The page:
One-year timelapse video of the sun shows its dancing corona

NASA's Solar Dynamics Observatory has been observing the sun for six years now.

NASA Goddard

NASA's Solar Dynamics Observatory was only designed to fly for five years, but it has celebrated six years of 24/7 solar observation on February 11th. The ultraHD video below the fold is a timelapse that stitches together images the spacecraft captured during that sixth year, from January 1st, 2015 to January 28th, 2016. Since each frame represents two hours and the photos were taken in extreme ultraviolet range, you can clearly see the sun's corona dancing and undulating throughout the video.

Extreme ultraviolet is commonly used in solar imaging. Photos taken in that wavelength shows parts of the corona -- the aura of plasma that surrounds the sun -- burning at around 1,079,540 degrees F. As Paris Hilton used to say: that's hot. Besides the undulating plasma, you might also notice that the sun gets bigger and smaller ever so slightly in the video. That's because SDO takes images from various distances as it orbits the Earth.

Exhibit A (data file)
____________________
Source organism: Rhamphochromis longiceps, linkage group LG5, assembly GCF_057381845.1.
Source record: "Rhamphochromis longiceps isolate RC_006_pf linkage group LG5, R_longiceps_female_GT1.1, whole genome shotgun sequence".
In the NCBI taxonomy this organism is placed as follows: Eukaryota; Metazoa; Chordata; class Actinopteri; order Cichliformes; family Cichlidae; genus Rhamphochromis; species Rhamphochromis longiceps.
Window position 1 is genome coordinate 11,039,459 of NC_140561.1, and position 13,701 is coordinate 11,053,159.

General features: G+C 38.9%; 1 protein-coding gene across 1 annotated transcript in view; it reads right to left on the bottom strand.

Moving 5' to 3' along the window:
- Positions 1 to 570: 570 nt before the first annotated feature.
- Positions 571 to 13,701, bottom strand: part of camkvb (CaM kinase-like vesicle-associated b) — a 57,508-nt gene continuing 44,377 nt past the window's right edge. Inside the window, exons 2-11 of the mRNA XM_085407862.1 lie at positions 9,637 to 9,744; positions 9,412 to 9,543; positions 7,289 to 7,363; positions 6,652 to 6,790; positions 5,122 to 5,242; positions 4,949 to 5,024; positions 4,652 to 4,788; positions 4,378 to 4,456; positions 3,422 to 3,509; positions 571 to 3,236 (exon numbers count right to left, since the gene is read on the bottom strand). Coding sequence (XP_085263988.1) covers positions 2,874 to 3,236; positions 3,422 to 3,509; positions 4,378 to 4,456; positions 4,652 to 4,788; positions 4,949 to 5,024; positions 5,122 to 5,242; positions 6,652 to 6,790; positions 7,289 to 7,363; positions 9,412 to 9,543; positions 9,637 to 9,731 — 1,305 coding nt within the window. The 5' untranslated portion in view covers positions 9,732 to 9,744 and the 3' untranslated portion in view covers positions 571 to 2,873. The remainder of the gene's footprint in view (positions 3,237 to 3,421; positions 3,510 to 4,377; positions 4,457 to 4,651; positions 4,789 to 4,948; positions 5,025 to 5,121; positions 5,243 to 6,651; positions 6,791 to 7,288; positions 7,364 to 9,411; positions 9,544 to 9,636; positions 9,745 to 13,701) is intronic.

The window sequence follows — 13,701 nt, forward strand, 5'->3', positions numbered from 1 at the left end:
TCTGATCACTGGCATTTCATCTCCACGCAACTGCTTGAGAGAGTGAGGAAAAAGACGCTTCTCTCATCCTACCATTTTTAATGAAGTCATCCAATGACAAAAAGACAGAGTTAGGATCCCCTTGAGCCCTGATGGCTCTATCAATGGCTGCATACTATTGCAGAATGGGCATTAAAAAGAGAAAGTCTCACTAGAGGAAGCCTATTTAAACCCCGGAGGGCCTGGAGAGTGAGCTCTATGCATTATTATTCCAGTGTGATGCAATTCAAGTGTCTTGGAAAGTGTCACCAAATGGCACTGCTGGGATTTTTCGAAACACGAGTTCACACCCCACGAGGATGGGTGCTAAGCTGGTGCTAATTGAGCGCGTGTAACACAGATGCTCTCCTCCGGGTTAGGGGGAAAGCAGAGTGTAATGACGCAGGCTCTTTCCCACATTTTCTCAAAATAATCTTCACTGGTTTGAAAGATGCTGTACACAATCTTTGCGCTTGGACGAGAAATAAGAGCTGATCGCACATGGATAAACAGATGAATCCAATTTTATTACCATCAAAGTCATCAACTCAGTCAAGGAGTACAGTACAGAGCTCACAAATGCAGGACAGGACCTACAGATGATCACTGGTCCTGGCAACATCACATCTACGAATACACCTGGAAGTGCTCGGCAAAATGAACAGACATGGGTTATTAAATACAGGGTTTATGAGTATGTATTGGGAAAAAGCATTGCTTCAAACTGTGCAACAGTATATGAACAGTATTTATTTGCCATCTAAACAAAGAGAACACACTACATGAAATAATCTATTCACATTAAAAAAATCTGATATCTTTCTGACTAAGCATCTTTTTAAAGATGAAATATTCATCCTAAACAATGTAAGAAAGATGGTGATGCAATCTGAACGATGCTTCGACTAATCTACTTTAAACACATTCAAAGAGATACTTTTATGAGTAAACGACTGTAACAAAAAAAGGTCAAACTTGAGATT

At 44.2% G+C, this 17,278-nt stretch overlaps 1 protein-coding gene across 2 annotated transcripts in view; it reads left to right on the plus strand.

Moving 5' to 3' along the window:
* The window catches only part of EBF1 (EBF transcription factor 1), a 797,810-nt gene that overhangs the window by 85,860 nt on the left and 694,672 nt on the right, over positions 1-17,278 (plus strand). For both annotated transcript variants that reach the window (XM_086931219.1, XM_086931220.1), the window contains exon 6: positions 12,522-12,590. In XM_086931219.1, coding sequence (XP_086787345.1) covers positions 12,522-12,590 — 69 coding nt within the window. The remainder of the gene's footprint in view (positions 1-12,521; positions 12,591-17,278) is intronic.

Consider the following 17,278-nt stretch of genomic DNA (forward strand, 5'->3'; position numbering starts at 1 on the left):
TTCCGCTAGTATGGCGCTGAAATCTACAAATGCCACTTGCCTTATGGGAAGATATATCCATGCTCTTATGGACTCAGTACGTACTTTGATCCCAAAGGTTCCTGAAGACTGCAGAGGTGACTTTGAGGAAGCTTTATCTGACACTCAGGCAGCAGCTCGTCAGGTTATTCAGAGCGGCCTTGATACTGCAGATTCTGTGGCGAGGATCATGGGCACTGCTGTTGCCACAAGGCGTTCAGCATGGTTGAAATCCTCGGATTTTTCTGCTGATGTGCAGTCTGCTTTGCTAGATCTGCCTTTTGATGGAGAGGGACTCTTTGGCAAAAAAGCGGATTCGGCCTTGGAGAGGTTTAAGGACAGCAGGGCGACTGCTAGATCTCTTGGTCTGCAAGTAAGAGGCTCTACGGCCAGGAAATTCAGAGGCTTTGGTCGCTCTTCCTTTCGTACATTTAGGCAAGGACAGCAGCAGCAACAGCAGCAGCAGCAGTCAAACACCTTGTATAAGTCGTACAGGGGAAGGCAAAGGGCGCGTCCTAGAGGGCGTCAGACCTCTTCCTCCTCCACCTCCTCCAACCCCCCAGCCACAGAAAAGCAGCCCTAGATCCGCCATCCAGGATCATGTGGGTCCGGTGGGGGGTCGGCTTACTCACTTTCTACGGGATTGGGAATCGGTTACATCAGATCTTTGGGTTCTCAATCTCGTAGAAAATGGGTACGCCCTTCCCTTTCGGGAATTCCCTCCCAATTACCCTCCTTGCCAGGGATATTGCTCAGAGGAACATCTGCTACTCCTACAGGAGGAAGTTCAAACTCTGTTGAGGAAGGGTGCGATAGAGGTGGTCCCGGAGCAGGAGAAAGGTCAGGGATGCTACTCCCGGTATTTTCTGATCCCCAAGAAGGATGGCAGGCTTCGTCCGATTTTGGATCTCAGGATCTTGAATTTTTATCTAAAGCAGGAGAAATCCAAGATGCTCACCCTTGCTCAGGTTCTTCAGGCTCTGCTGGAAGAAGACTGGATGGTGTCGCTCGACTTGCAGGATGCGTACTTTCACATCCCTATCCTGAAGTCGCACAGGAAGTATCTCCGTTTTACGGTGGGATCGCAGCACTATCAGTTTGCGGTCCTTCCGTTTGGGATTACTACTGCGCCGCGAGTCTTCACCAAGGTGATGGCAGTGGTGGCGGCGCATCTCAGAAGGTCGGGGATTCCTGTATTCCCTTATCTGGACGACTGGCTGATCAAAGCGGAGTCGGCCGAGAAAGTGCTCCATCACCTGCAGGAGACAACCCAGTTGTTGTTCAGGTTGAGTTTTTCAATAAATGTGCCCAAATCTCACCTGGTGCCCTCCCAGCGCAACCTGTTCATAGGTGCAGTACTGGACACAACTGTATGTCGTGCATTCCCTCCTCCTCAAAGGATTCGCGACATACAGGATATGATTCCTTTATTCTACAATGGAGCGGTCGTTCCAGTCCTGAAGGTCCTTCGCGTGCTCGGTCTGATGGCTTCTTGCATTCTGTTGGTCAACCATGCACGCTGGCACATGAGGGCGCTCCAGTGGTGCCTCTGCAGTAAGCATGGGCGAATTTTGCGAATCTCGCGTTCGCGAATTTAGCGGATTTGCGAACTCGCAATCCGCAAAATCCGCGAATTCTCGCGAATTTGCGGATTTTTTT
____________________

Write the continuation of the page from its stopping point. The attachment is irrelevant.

NASA sent out SDO to monitor the sun in order to better understand its electromagnetic system and solar phenomena like flares and coronal mass ejections. CMEs, in particular, can cause geomagnetic storms that can disable satellites and even power grids.